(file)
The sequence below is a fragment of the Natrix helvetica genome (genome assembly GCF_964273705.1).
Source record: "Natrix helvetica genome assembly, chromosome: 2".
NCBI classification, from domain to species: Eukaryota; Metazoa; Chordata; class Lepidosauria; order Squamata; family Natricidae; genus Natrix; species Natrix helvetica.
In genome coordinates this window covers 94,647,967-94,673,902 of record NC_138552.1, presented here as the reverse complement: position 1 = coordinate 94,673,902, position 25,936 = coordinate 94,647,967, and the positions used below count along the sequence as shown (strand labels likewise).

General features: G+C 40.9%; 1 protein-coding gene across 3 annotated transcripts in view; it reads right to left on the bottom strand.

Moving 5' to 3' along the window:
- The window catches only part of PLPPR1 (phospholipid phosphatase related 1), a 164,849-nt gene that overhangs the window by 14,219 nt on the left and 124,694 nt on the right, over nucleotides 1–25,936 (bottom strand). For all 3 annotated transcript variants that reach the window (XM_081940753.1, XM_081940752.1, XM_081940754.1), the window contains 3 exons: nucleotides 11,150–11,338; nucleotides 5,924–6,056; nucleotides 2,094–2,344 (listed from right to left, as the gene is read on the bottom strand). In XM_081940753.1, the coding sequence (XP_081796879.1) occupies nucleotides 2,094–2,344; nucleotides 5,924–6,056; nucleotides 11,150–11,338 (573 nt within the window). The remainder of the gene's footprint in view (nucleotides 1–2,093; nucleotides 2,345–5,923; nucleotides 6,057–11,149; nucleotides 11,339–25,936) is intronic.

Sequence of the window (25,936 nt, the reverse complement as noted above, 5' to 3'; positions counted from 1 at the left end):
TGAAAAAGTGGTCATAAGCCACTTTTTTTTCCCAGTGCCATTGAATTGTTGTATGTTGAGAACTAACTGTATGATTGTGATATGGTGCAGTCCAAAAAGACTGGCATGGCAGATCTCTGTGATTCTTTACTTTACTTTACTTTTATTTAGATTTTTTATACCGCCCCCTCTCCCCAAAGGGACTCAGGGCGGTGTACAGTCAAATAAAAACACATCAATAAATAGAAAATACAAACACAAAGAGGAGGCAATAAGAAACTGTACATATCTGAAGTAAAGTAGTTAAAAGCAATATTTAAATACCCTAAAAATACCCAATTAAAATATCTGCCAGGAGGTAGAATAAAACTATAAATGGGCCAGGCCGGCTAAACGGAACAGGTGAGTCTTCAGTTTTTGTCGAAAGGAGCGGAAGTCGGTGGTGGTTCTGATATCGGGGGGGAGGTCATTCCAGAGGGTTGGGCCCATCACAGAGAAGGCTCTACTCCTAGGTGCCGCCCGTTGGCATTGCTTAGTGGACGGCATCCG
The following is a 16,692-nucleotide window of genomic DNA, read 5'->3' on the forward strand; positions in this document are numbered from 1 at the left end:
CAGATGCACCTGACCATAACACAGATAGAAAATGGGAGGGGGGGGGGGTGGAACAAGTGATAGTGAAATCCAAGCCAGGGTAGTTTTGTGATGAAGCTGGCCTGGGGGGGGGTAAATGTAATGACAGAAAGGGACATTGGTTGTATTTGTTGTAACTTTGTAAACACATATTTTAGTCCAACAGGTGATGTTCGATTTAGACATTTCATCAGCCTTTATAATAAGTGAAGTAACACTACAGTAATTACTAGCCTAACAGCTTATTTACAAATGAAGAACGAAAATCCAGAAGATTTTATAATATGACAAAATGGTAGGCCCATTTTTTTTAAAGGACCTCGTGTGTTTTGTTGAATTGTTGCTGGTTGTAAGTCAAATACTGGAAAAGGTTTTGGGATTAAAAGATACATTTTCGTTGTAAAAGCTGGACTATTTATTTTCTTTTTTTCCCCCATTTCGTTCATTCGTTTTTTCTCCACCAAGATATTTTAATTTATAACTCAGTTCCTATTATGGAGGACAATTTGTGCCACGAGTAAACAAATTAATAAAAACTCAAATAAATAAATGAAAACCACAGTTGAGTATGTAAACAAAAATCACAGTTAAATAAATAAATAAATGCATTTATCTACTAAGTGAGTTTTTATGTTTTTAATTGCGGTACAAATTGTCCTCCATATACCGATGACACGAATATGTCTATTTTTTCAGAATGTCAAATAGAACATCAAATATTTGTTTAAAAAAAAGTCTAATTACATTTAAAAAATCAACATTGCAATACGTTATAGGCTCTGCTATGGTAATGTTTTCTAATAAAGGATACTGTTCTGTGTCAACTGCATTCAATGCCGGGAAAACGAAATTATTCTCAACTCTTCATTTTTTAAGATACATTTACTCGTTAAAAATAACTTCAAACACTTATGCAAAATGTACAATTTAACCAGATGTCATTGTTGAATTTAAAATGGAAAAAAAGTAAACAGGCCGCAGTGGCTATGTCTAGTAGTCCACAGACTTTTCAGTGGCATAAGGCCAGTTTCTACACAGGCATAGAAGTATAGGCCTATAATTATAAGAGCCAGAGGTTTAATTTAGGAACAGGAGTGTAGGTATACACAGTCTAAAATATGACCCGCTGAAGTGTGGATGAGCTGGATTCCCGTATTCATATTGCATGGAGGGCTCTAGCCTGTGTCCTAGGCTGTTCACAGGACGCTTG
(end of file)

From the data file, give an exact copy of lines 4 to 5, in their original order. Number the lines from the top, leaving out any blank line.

In genome coordinates this window covers 94,647,967-94,673,902 of record NC_138552.1, presented here as the reverse complement: position 1 = coordinate 94,673,902, position 25,936 = coordinate 94,647,967, and the positions used below count along the sequence as shown (strand labels likewise).

General features: G+C 40.9%; 1 protein-coding gene across 3 annotated transcripts in view; it reads right to left on the bottom strand.